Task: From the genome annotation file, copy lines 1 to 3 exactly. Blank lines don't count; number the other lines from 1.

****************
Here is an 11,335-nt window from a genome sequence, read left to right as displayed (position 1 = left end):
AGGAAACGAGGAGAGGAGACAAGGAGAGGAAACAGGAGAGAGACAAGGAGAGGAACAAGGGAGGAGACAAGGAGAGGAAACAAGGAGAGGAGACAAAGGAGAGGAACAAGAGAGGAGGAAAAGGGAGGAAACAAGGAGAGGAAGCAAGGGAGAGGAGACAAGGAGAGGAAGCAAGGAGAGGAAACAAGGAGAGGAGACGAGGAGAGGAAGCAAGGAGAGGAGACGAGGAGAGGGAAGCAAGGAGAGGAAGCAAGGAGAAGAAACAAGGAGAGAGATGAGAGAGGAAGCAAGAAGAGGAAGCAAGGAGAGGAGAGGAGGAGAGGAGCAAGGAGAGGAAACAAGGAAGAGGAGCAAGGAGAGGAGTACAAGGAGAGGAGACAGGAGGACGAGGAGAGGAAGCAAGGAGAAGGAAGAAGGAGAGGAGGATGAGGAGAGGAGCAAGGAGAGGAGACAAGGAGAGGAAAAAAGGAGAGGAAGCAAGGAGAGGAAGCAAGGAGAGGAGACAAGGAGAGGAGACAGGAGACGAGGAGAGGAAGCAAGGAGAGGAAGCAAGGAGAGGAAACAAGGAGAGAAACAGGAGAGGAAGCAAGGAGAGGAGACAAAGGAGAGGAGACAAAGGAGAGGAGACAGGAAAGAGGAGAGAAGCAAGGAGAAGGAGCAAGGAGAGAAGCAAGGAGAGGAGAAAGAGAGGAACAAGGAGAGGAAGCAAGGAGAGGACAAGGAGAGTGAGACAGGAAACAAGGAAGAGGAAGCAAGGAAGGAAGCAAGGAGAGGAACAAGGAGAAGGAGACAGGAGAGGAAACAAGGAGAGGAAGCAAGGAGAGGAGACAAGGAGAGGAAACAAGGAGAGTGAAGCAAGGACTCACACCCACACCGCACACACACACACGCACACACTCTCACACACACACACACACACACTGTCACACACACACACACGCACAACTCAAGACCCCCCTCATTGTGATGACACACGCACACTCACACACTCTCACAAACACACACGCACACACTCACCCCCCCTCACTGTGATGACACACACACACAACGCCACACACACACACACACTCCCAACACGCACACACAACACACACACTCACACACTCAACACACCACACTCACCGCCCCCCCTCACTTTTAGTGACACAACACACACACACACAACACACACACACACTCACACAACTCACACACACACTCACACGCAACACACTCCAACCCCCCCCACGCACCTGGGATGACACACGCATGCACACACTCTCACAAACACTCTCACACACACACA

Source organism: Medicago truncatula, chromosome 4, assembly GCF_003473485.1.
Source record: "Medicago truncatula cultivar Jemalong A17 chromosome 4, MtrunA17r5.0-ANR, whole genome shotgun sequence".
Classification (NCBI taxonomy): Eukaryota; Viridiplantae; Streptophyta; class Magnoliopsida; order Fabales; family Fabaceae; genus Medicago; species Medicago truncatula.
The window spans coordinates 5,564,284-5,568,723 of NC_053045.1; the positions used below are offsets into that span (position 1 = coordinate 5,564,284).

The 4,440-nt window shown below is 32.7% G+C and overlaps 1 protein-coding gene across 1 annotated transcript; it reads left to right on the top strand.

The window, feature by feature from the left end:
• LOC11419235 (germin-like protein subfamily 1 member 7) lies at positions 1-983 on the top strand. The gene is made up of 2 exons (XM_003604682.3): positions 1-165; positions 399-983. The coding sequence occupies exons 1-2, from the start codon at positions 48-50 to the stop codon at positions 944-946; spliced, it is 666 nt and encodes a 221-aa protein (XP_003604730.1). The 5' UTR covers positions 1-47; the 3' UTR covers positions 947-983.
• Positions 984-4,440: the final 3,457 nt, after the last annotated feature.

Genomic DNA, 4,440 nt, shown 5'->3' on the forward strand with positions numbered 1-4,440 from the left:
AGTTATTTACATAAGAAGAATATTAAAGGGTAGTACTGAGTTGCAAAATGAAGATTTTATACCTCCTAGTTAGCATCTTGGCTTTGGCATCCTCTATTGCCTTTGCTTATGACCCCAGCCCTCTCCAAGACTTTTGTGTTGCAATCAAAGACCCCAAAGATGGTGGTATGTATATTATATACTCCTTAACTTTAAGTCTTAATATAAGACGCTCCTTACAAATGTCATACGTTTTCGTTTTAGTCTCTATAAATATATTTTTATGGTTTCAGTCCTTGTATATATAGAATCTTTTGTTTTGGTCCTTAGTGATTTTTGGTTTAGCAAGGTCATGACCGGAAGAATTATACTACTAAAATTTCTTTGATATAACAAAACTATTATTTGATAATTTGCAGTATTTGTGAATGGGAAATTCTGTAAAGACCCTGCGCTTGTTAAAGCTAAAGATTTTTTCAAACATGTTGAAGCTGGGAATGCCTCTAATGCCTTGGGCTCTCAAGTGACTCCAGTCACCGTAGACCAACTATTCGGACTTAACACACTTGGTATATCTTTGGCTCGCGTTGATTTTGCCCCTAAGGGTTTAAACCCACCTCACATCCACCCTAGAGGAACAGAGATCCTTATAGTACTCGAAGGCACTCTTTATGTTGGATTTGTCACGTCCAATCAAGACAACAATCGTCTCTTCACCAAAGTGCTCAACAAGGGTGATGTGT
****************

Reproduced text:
Here is an 11,335-nt window from a genome sequence, read left to right as displayed (position 1 = left end):
AGGAAACGAGGAGAGGAGACAAGGAGAGGAAACAGGAGAGAGACAAGGAGAGGAACAAGGGAGGAGACAAGGAGAGGAAACAAGGAGAGGAGACAAAGGAGAGGAACAAGAGAGGAGGAAAAGGGAGGAAACAAGGAGAGGAAGCAAGGGAGAGGAGACAAGGAGAGGAAGCAAGGAGAGGAAACAAGGAGAGGAGACGAGGAGAGGAAGCAAGGAGAGGAGACGAGGAGAGGGAAGCAAGGAGAGGAAGCAAGGAGAAGAAACAAGGAGAGAGATGAGAGAGGAAGCAAGAAGAGGAAGCAAGGAGAGGAGAGGAGGAGAGGAGCAAGGAGAGGAAACAAGGAAGAGGAGCAAGGAGAGGAGTACAAGGAGAGGAGACAGGAGGACGAGGAGAGGAAGCAAGGAGAAGGAAGAAGGAGAGGAGGATGAGGAGAGGAGCAAGGAGAGGAGACAAGGAGAGGAAAAAAGGAGAGGAAGCAAGGAGAGGAAGCAAGGAGAGGAGACAAGGAGAGGAGACAGGAGACGAGGAGAGGAAGCAAGGAGAGGAAGCAAGGAGAGGAAACAAGGAGAGAAACAGGAGAGGAAGCAAGGAGAGGAGACAAAGGAGAGGAGACAAAGGAGAGGAGACAGGAAAGAGGAGAGAAGCAAGGAGAAGGAGCAAGGAGAGAAGCAAGGAGAGGAGAAAGAGAGGAACAAGGAGAGGAAGCAAGGAGAGGACAAGGAGAGTGAGACAGGAAACAAGGAAGAGGAAGCAAGGAAGGAAGCAAGGAGAGGAACAAGGAGAAGGAGACAGGAGAGGAAACAAGGAGAGGAAGCAAGGAGAGGAGACAAGGAGAGGAAACAAGGAGAGTGAAGCAAGGACTCACACCCACACCGCACACACACACACGCACACACTCTCACACACACACACACACACACTGTCACACACACACACACGCACAACTCAAGACCCCCCTCATTGTGATGACACACGCACACTCACACACTCTCACAAACACACACGCACACACTCACCCCCCCTCACTGTGATGACACACACACACAACGCCACACACACACACACACTCCCAACACGCACACACAACACACACACTCACACACTCAACACACCACACTCACCGCCCCCCCTCACTTTTAGTGACACAACACACACACACACAACACACACACACACTCACACAACTCACACACACACTCACACGCAACACACTCCAACCCCCCCCACGCACCTGGGATGACACACGCATGCACACACTCTCACAAACACTCTCACACACACACA

Source organism: Medicago truncatula, chromosome 4, assembly GCF_003473485.1.